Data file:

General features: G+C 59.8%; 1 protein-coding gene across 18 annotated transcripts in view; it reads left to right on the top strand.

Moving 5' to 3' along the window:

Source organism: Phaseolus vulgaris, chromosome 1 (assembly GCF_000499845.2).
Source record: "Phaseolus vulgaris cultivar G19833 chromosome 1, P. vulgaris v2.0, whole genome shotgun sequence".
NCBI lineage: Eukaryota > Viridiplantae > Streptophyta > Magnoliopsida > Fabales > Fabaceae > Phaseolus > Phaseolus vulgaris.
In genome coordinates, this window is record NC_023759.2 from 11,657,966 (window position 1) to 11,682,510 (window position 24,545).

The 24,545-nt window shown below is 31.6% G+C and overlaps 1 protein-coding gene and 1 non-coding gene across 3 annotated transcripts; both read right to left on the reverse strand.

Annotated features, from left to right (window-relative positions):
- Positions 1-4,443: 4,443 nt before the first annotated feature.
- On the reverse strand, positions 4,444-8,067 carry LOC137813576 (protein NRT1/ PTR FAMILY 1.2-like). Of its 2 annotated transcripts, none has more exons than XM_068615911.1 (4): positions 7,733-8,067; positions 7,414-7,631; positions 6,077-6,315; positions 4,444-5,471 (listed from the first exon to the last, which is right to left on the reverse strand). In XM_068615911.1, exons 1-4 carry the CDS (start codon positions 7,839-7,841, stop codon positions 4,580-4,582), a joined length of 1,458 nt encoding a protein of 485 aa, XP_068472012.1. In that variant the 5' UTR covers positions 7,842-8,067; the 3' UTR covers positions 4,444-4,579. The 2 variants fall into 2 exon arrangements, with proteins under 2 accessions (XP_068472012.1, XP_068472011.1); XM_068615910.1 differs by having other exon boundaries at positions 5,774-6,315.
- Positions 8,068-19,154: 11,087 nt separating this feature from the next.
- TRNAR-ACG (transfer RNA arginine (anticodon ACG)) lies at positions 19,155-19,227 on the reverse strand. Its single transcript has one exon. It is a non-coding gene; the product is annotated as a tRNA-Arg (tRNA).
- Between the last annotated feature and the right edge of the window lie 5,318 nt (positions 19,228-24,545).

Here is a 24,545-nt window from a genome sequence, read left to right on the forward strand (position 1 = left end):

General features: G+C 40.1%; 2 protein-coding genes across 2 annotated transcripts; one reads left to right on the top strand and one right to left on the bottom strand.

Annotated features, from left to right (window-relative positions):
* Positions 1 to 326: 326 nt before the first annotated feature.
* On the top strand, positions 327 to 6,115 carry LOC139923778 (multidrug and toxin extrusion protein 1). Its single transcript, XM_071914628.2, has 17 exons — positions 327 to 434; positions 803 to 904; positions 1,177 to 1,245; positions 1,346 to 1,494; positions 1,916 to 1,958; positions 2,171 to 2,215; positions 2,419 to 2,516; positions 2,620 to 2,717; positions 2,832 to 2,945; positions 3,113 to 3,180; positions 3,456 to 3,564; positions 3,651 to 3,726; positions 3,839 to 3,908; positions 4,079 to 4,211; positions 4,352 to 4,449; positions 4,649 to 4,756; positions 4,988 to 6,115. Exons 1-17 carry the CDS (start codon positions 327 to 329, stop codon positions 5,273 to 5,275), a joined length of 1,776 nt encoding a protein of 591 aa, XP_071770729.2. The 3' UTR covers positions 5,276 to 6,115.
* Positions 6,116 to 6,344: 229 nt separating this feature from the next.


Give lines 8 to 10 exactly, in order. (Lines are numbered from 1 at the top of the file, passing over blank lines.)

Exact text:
Annotated features, from left to right (window-relative positions):
- Positions 1-4,443: 4,443 nt before the first annotated feature.
- On the reverse strand, positions 4,444-8,067 carry LOC137813576 (protein NRT1/ PTR FAMILY 1.2-like). Of its 2 annotated transcripts, none has more exons than XM_068615911.1 (4): positions 7,733-8,067; positions 7,414-7,631; positions 6,077-6,315; positions 4,444-5,471 (listed from the first exon to the last, which is right to left on the reverse strand). In XM_068615911.1, exons 1-4 carry the CDS (start codon positions 7,839-7,841, stop codon positions 4,580-4,582), a joined length of 1,458 nt encoding a protein of 485 aa, XP_068472012.1. In that variant the 5' UTR covers positions 7,842-8,067; the 3' UTR covers positions 4,444-4,579. The 2 variants fall into 2 exon arrangements, with proteins under 2 accessions (XP_068472012.1, XP_068472011.1); XM_068615910.1 differs by having other exon boundaries at positions 5,774-6,315.